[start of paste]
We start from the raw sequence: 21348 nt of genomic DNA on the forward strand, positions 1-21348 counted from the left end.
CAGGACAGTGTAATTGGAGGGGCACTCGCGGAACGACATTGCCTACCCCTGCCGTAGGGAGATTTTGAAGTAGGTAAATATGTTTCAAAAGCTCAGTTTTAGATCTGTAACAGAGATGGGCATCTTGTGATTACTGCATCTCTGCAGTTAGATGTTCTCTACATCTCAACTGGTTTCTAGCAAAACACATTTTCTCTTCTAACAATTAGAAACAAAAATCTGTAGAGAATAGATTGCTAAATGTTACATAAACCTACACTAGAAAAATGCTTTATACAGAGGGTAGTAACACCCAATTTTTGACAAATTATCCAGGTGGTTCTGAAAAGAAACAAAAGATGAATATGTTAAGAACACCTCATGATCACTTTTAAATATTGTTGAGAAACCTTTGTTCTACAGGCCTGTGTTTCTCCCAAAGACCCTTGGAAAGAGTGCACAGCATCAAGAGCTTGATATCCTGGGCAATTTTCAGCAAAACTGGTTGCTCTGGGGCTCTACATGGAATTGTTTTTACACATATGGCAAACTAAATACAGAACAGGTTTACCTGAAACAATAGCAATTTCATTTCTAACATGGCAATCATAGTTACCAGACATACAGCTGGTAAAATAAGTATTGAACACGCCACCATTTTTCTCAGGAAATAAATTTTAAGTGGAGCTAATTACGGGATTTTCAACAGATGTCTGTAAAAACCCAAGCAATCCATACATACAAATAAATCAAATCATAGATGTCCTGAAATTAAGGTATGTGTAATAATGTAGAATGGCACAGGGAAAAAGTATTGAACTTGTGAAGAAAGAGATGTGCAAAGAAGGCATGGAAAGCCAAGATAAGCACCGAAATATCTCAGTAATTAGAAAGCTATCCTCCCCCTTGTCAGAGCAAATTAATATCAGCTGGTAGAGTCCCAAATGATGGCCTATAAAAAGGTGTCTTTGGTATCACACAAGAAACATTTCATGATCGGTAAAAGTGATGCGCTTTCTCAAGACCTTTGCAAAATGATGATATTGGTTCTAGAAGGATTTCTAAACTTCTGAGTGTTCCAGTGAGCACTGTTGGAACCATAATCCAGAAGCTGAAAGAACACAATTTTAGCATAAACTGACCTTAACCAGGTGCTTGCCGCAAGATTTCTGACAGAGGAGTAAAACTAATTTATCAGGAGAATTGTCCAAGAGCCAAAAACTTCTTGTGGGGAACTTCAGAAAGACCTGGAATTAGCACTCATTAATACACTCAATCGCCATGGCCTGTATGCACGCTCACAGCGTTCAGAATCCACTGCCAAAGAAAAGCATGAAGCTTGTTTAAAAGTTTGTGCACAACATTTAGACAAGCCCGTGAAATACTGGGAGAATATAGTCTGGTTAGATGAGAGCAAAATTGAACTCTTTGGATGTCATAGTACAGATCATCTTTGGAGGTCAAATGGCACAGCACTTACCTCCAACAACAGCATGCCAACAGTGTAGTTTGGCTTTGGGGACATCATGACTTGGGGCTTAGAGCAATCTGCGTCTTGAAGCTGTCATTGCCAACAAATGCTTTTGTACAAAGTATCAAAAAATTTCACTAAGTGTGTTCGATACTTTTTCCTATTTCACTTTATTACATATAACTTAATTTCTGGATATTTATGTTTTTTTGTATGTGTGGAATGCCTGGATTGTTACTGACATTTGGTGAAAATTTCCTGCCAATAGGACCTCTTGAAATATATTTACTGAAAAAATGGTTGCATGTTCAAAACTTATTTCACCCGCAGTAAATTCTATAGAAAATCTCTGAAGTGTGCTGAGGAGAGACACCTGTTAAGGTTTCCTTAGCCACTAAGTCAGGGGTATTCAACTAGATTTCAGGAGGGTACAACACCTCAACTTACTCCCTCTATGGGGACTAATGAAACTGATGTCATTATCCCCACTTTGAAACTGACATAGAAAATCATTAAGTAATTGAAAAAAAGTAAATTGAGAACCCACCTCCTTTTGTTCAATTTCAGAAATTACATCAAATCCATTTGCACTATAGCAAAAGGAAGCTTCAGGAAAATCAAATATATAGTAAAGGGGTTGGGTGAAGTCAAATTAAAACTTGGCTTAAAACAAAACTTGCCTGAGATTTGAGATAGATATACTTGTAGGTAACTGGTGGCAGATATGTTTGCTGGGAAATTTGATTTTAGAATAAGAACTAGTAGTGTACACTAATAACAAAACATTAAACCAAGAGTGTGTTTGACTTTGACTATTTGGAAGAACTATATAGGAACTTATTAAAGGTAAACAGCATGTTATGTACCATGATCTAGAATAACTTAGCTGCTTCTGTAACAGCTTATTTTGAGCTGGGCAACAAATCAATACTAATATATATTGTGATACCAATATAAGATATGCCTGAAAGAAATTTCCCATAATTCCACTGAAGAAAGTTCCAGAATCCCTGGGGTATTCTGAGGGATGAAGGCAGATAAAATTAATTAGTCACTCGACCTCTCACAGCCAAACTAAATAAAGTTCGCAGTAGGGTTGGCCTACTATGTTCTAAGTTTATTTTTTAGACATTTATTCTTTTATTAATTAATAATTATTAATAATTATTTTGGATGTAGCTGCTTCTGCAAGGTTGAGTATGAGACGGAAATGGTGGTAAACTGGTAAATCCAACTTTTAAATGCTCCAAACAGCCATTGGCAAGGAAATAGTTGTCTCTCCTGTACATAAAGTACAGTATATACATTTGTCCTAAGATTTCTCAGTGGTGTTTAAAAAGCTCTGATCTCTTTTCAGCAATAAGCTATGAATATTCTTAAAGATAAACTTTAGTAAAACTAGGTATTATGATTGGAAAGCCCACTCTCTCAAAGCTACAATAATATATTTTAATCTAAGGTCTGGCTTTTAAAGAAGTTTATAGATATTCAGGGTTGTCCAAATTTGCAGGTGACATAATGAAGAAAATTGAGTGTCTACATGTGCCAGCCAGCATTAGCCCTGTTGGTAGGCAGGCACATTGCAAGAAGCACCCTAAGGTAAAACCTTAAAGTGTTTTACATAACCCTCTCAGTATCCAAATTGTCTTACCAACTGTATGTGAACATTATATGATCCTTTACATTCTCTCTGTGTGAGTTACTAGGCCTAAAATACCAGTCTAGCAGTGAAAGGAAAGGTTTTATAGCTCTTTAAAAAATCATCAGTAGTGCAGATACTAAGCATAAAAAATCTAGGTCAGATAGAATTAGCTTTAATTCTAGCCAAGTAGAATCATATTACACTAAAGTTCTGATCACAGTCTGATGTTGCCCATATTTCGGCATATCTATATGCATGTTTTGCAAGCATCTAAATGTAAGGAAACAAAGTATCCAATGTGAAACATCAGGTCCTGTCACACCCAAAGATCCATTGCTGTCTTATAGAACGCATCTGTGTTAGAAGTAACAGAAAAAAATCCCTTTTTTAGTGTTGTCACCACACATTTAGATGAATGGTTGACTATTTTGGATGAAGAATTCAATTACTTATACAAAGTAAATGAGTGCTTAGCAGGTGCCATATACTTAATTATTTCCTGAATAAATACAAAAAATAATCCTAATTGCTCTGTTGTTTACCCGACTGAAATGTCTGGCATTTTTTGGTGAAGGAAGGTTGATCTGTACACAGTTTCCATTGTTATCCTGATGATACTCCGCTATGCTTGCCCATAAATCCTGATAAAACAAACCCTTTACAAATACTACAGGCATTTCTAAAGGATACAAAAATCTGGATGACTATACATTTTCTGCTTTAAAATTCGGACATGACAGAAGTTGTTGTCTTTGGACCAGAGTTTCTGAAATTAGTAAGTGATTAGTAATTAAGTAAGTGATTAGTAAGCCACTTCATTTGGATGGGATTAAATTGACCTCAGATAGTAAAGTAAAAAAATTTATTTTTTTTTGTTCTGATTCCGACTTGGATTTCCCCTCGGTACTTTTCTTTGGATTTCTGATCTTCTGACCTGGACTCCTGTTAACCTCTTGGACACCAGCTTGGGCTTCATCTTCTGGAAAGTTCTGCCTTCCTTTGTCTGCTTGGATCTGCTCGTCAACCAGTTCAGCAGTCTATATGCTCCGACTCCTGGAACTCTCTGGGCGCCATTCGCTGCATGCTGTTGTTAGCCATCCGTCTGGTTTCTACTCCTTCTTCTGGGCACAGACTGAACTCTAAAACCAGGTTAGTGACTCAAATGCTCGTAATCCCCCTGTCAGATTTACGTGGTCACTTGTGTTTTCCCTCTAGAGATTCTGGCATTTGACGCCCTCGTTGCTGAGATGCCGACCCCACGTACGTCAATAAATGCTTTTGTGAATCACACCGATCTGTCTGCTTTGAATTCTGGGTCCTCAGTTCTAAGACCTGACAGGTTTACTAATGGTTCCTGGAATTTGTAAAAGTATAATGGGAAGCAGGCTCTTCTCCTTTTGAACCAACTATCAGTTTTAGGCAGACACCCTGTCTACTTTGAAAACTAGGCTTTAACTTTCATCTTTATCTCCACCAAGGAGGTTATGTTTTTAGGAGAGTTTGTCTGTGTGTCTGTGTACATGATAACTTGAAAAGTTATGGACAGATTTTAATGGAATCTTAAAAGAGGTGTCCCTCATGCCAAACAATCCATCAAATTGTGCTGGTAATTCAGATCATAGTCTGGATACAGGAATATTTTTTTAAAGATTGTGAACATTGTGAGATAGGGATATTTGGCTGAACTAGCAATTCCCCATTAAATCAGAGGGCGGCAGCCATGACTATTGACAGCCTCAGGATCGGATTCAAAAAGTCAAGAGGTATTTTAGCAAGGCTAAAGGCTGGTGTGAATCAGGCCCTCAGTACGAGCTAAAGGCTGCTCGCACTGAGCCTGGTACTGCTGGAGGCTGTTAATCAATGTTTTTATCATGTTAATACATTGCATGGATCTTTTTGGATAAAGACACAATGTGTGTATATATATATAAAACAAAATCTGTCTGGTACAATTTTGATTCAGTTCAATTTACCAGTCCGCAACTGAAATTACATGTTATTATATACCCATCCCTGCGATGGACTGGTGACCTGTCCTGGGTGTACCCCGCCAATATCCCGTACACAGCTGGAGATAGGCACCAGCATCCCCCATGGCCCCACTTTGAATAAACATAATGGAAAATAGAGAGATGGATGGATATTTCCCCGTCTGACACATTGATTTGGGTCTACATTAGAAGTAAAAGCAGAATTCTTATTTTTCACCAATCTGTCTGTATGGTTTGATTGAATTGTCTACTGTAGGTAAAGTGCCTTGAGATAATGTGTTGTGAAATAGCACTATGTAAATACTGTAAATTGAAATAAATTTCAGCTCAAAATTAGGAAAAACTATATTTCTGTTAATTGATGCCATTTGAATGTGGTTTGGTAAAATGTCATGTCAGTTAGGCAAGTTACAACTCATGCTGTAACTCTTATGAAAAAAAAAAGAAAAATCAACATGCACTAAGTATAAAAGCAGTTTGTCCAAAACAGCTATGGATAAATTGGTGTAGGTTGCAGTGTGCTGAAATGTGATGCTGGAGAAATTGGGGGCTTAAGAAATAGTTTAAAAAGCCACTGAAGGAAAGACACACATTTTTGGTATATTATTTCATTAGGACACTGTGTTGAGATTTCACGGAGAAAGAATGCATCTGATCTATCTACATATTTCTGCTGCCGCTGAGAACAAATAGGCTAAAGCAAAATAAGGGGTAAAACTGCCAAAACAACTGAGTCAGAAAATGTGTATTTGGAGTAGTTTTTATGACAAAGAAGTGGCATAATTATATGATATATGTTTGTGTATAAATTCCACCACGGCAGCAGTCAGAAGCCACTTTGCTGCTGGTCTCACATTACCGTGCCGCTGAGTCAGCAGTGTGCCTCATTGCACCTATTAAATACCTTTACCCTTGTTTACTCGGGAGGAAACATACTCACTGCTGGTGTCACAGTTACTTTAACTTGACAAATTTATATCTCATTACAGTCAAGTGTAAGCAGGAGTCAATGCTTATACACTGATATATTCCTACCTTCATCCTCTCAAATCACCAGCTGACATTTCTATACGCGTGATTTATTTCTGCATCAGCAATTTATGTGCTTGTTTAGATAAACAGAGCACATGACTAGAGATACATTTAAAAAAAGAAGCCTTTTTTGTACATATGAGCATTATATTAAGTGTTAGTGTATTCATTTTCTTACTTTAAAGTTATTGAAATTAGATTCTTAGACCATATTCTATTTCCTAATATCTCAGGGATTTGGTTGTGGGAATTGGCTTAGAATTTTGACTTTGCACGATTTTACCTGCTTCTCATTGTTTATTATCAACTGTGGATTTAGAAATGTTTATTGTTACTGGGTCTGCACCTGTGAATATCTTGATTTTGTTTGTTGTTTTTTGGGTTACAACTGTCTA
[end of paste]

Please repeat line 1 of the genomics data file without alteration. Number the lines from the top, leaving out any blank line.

We start from the raw sequence: 21348 nt of genomic DNA on the forward strand, positions 1-21348 counted from the left end.